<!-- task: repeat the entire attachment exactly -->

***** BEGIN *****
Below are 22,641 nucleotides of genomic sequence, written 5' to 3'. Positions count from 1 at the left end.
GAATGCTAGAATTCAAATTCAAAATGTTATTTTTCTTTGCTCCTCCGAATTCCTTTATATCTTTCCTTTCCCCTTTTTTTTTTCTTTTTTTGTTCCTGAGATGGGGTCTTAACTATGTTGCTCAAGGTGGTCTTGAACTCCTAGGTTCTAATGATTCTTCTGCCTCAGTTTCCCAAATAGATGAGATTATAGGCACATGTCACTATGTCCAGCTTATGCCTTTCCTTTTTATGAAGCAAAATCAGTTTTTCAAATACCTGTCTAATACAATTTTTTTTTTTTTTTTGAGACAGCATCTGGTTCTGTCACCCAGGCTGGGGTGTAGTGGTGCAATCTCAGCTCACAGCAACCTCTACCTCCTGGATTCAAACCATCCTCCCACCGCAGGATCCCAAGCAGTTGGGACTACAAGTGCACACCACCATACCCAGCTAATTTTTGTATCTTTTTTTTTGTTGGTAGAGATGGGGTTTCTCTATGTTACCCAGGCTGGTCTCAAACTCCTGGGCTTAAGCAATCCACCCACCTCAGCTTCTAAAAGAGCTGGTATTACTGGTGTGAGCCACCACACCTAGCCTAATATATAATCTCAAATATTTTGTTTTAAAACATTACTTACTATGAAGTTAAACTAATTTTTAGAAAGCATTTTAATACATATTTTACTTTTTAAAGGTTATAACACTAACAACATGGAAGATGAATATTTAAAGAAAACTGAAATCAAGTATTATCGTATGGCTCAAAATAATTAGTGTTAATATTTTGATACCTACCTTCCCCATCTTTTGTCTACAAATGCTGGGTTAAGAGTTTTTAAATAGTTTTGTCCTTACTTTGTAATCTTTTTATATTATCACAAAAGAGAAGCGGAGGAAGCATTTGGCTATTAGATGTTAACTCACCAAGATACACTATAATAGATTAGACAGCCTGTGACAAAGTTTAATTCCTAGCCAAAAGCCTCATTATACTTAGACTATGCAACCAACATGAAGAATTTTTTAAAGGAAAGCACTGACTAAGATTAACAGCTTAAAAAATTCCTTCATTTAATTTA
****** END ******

Below are 22,641 nucleotides of genomic sequence, written 5' to 3'. Positions count from 1 at the left end.
GAATGCTAGAATTCAAATTCAAAATGTTATTTTTCTTTGCTCCTCCGAATTCCTTTATATCTTTCCTTTCCCCTTTTTTTTTTCTTTTTTTGTTCCTGAGATGGGGTCTTAACTATGTTGCTCAAGGTGGTCTTGAACTCCTAGGTTCTAATGATTCTTCTGCCTCAGTTTCCCAAATAGATGAGATTATAGGCACATGTCACTATGTCCAGCTTATGCCTTTCCTTTTTATGAAGCAAAATCAGTTTTTCAAATACCTGTCTAATACAATTTTTTTTTTTTTTTTGAGACAGCATCTGGTTCTGTCACCCAGGCTGGGGTGTAGTGGTGCAATCTCAGCTCACAGCAACCTCTACCTCCTGGATTCAAACCATCCTCCCACCGCAGGATCCCAAGCAGTTGGGACTACAAGTGCACACCACCATACCCAGCTAATTTTTGTATCTTTTTTTTTGTTGGTAGAGATGGGGTTTCTCTATGTTACCCAGGCTGGTCTCAAACTCCTGGGCTTAAGCAATCCACCCACCTCAGCTTCTAAAAGAGCTGGTATTACTGGTGTGAGCCACCACACCTAGCCTAATATATAATCTCAAATATTTTGTTTTAAAACATTACTTACTATGAAGTTAAACTAATTTTTAGAAAGCATTTTAATACATATTTTACTTTTTAAAGGTTATAACACTAACAACATGGAAGATGAATATTTAAAGAAAACTGAAATCAAGTATTATCGTATGGCTCAAAATAATTAGTGTTAATATTTTGATACCTACCTTCCCCATCTTTTGTCTACAAATGCTGGGTTAAGAGTTTTTAAATAGTTTTGTCCTTACTTTGTAATCTTTTTATATTATCACAAAAGAGAAGCGGAGGAAGCATTTGGCTATTAGATGTTAACTCACCAAGATACACTATAATAGATTAGACAGCCTGTGACAAAGTTTAATTCCTAGCCAAAAGCCTCATTATACTTAGACTATGCAACCAACATGAAGAATTTTTTAAAGGAAAGCACTGACTAAGATTAACAGCTTAAAAAATTCCTTCATTTAATTTA